Contemporary Art Daily

Press Release: When Saddam Hussein invaded his oil-rich neighbor, Kuwait, in 1990, the US led a multi-national military coalition against Saddam, which included Australia. The country from down under joined the US again in 2003 to aid in the removal of Weapons of Mass Destruction that were suspected to be in Iraq. This “Australian occupation” stretched from 1990-2014. One symptom of this occupation was the creation of a special US work visa, which benefits Australians exclusively, and now represents 15% of the combined total of annual visas awarded for entry into the United States. As borders became harder, border mobility became a reward of war.

Now, a flow of Australians consistently arrive to the US every year with this new work visa, which is renewable, indefinitely. This wave of border crossers has brought with it one particularly interesting niche: Australian café culture. For Penal Café, George Egerton-Warburton has created a mise en scène café. The installation consists of colonies of chairs and tables; spaces of retrenchment and self-surveillance, where precarious laborers pay to work for themselves.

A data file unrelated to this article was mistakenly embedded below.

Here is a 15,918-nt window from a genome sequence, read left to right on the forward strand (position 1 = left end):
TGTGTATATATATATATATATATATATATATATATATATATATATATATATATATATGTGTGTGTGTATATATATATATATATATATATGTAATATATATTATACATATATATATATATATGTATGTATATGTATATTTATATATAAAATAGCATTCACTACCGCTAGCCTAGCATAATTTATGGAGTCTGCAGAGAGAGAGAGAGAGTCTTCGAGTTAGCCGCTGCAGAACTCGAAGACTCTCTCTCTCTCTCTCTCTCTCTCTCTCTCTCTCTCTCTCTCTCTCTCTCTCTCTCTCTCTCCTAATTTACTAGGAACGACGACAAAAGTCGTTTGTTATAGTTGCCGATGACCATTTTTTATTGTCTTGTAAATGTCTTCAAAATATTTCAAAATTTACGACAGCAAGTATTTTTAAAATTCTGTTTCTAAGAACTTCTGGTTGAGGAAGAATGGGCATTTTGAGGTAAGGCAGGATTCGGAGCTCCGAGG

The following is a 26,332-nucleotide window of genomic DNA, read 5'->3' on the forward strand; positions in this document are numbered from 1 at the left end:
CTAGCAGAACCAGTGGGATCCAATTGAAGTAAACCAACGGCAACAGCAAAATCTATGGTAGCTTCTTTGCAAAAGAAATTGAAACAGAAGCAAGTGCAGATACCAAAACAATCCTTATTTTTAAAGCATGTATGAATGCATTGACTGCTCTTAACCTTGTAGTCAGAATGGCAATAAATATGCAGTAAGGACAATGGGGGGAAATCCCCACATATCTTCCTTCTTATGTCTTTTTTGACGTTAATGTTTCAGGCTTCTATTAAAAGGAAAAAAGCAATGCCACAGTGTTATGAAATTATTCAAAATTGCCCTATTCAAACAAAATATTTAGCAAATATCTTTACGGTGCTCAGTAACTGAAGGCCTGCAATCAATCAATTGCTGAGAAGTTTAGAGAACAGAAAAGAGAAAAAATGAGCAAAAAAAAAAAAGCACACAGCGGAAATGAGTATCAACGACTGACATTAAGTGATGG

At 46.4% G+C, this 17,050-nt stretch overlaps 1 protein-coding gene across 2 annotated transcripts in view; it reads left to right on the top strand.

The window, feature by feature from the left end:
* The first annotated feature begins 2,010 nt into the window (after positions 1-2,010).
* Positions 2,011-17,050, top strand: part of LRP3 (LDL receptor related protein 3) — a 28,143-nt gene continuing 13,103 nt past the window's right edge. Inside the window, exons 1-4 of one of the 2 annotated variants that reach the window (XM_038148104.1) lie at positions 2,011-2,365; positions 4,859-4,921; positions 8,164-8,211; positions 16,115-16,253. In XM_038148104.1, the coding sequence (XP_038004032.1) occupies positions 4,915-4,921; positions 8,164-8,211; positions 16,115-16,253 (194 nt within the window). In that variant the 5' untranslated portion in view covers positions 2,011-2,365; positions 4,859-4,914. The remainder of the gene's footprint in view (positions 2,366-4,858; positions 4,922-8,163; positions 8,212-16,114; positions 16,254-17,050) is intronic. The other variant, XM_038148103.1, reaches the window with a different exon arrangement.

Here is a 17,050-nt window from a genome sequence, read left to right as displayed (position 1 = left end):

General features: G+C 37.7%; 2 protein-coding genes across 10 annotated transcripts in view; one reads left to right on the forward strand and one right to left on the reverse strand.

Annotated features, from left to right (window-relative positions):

Part of the set includes two paintings that are inspired by scenes in history: the Lindt Café siege, and Degas’ Scene of war in the Middle Ages (1865). The café “tables” are like penal machines; sort of self-censoring weapons of war, replacements for men, or sex machines, that move kinetically and constantly. As if manifesting from the complicated cocktail of shame, pathos, and pride that makes up Australia’s convict-settler history, the artist has wrangled chairs, stools, benches, and some sheep, appropriated from Australian cafés in New York.

- Ebony Haynes